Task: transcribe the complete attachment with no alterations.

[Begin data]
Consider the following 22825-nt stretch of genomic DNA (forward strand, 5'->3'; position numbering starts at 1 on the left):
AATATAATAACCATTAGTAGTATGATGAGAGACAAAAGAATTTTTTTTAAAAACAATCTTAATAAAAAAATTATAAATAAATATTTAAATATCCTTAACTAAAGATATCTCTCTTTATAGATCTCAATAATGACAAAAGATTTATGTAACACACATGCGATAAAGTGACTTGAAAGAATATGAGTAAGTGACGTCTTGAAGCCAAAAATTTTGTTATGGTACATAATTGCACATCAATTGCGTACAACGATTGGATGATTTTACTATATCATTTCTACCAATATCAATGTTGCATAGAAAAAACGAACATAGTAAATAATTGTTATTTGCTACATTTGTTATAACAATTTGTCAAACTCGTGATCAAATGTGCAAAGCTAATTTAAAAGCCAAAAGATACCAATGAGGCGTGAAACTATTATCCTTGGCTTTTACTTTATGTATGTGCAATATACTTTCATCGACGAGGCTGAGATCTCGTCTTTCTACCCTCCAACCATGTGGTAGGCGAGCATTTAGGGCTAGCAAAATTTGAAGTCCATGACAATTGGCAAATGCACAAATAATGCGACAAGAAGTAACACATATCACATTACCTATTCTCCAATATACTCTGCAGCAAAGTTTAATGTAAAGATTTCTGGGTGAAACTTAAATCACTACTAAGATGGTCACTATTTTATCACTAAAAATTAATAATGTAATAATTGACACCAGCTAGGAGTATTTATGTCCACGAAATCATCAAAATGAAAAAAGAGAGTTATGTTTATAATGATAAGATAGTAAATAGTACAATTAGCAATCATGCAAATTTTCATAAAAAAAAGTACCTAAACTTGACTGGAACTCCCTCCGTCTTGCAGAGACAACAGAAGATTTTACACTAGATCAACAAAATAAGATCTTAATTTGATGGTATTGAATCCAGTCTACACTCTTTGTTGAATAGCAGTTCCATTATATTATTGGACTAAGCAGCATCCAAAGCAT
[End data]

Consider the following 22825-nt stretch of genomic DNA (forward strand, 5'->3'; position numbering starts at 1 on the left):
AATATAATAACCATTAGTAGTATGATGAGAGACAAAAGAATTTTTTTTAAAAACAATCTTAATAAAAAAATTATAAATAAATATTTAAATATCCTTAACTAAAGATATCTCTCTTTATAGATCTCAATAATGACAAAAGATTTATGTAACACACATGCGATAAAGTGACTTGAAAGAATATGAGTAAGTGACGTCTTGAAGCCAAAAATTTTGTTATGGTACATAATTGCACATCAATTGCGTACAACGATTGGATGATTTTACTATATCATTTCTACCAATATCAATGTTGCATAGAAAAAACGAACATAGTAAATAATTGTTATTTGCTACATTTGTTATAACAATTTGTCAAACTCGTGATCAAATGTGCAAAGCTAATTTAAAAGCCAAAAGATACCAATGAGGCGTGAAACTATTATCCTTGGCTTTTACTTTATGTATGTGCAATATACTTTCATCGACGAGGCTGAGATCTCGTCTTTCTACCCTCCAACCATGTGGTAGGCGAGCATTTAGGGCTAGCAAAATTTGAAGTCCATGACAATTGGCAAATGCACAAATAATGCGACAAGAAGTAACACATATCACATTACCTATTCTCCAATATACTCTGCAGCAAAGTTTAATGTAAAGATTTCTGGGTGAAACTTAAATCACTACTAAGATGGTCACTATTTTATCACTAAAAATTAATAATGTAATAATTGACACCAGCTAGGAGTATTTATGTCCACGAAATCATCAAAATGAAAAAAGAGAGTTATGTTTATAATGATAAGATAGTAAATAGTACAATTAGCAATCATGCAAATTTTCATAAAAAAAAGTACCTAAACTTGACTGGAACTCCCTCCGTCTTGCAGAGACAACAGAAGATTTTACACTAGATCAACAAAATAAGATCTTAATTTGATGGTATTGAATCCAGTCTACACTCTTTGTTGAATAGCAGTTCCATTATATTATTGGACTAAGCAGCATCCAAAGCAT